As the author of Article 50, this is why the UK needs a final say on the Brexit deal

If it made sense for parliament to ask the people for their view on the principle, it makes sense to give them a say on what Brexit would mean in practice

What is Article 50?

More than two years since the 2016 referendum, a political, economic and possibly constitutional crisis is gathering across the United Kingdom. The most viable and democratic way of resolving it is to allow the public to have the final say on Brexit. To deny them a voice challenges the basic principle of informed consent.

People want the right to decide. Polling by YouGov this summer has demonstrated clear backing, by 45 per cent to 35 per cent, for a public vote on the outcome of the Brexit negotiations. This rises to a margin of two to one – 50 per cent to 25 per cent – if talks break down and the UK leaves without any deal.

Such levels of support have inevitably raised questions about the feasibility, legality and practicality of delivering a referendum. This is a further sign of how people from all parties and of none, including many who previously opposed a people’s vote, are now turning towards it as the best – if not the only – way forward.

Today, for the first time, the People’s Vote campaign is setting out a clear roadmap. Drawing on discussions with constitutional and legal experts, as well as politicians, in the UK and elsewhere in the EU, our report makes clear the die is not irrevocably cast. There is still time and, until the UK has left the EU, the Article 50 letter can be withdrawn.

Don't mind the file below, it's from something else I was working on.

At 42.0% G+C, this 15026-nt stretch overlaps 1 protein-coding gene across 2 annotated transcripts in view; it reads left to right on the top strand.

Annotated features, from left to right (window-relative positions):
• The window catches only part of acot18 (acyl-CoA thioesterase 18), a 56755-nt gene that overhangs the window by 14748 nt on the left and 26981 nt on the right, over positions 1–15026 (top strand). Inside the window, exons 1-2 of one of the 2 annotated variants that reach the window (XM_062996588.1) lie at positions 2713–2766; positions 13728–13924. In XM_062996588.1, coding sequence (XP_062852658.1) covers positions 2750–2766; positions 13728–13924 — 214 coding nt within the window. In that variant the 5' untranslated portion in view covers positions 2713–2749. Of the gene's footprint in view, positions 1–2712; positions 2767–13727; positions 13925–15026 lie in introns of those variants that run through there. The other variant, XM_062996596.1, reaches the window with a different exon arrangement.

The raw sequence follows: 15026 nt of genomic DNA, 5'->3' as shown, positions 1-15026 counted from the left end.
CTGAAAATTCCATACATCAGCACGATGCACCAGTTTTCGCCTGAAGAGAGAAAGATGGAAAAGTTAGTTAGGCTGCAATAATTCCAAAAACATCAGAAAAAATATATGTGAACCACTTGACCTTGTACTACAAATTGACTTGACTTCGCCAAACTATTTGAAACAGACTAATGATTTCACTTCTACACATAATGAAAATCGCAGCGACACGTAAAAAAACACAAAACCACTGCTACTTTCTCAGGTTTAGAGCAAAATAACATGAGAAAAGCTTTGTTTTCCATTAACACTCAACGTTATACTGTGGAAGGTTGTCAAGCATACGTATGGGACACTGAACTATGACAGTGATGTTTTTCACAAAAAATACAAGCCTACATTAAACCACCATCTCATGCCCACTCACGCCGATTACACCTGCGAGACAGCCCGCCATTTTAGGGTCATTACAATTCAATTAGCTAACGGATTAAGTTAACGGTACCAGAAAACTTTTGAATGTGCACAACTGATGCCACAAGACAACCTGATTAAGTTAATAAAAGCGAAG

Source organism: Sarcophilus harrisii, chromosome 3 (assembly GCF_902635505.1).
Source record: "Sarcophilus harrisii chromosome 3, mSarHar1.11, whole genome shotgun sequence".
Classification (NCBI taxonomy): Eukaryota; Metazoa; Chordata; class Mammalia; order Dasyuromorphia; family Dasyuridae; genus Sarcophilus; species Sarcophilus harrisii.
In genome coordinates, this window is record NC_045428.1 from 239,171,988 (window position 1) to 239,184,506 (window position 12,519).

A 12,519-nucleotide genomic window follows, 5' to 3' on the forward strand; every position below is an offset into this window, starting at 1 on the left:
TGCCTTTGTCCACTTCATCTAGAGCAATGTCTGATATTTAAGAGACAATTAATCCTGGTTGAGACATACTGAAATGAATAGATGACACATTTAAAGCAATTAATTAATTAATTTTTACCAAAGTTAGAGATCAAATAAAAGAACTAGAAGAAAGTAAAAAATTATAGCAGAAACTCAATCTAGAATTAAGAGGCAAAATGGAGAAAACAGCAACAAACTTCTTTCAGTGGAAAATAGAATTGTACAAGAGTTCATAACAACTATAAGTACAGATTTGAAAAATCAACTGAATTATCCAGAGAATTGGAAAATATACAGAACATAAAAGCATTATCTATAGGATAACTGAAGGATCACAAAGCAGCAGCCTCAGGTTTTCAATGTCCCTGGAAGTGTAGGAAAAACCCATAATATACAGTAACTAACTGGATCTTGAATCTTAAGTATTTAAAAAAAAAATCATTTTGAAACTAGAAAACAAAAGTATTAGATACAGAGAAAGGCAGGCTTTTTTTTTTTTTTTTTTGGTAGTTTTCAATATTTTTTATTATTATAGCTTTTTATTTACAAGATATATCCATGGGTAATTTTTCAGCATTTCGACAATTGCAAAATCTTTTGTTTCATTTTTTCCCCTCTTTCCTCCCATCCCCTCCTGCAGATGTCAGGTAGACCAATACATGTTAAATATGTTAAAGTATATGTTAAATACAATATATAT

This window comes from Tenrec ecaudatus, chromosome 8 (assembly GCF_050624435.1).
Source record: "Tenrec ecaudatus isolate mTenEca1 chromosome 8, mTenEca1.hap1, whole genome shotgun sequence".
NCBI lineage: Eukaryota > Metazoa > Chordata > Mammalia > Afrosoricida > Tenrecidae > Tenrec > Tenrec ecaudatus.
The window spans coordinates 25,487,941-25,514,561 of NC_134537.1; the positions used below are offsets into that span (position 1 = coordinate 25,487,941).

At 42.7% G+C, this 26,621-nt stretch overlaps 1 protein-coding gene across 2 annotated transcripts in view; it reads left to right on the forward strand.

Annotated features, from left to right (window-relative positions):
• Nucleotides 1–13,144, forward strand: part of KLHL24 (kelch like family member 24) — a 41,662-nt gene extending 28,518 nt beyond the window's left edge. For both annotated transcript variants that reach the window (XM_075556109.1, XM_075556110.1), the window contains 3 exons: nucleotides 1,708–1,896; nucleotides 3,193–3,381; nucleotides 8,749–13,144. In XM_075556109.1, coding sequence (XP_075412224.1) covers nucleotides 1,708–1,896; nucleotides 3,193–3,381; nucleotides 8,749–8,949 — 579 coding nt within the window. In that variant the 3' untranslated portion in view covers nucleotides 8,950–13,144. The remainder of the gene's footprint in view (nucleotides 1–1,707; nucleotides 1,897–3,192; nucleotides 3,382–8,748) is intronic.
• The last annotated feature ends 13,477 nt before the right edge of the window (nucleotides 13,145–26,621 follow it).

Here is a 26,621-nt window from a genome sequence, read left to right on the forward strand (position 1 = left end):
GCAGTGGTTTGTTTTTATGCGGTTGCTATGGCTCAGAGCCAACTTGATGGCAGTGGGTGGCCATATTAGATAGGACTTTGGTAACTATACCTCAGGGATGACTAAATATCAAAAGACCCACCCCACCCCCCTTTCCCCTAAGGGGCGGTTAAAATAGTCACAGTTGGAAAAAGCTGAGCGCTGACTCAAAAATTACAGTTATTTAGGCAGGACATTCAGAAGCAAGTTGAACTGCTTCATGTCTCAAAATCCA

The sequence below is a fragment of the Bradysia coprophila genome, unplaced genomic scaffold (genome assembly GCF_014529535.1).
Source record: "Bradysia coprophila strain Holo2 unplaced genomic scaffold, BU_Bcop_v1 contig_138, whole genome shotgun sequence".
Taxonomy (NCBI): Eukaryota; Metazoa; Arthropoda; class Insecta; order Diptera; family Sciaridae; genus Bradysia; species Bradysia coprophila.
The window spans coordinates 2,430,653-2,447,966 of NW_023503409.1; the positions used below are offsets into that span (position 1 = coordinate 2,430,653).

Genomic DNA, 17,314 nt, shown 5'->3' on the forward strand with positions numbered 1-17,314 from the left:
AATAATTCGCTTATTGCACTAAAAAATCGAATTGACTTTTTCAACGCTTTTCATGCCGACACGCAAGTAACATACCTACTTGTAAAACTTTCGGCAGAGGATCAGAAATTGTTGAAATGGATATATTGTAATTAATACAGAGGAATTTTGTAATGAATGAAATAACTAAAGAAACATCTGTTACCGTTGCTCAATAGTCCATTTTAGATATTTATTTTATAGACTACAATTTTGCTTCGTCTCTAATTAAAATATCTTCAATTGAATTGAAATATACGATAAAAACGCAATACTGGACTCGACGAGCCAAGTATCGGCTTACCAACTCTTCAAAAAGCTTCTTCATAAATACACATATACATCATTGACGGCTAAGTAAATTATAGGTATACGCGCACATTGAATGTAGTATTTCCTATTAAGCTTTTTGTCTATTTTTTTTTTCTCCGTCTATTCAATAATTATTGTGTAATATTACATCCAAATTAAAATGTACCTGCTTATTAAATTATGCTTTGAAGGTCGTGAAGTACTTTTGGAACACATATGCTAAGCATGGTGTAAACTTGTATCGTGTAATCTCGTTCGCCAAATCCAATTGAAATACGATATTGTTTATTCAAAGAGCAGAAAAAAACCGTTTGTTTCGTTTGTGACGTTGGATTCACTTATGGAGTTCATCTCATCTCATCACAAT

We argue that, if there is a majority in parliament for a people’s vote, there will be at least six plausible routes to securing one. It is also clear from our conversations with politicians and officials from across Brussels and key European capitals that should the UK need more time for a people’s vote, the other 27 member states would agree the necessary extension of the Article 50 timetable.

Then there is the question of what options should be on the ballot paper. The simplest solution would be a binary choice on the ballot paper, either “no deal versus stay” or “the deal versus stay”. In our view, if there is a deal, the most pressing question for the country would be whether that deal is better than the one we have already inside the EU. And if there is no deal, the country deserves the right to say whether it nevertheless still wants Brexit.

However, we recognise there are arguments in favour of other formulations and we do not entirely rule out, for instance, a referendum with three options if it could command majority support in parliament. But, for reasons of simplicity, speed and clarity, as well as past experience, it is unlikely such a proposal would prevail.

The public has as much right to a final say on the outcome of the Brexit negotiations as on the question in the 2016 referendum. If it made sense for parliament to ask the people for their view on the principle, it makes sense to give them a say on what Brexit would mean in practice. Indeed, it is arguably more important that the people should vote on what lies ahead, when the consequences have become clearer, than before any of them were known.

Indeed, to waste time or to do nothing are perhaps the worst options of all. History will not, in my opinion, be kind to any politician who hides behind purely logistical arguments, legalese or arcane parliamentary procedure in order to deny people a vote on the outcome of the Brexit negotiations at such a fragile and crucial moment for our country.

Lord John Kerr is the author of Article 50, former ambassador to the US and former permanent representative to the EU

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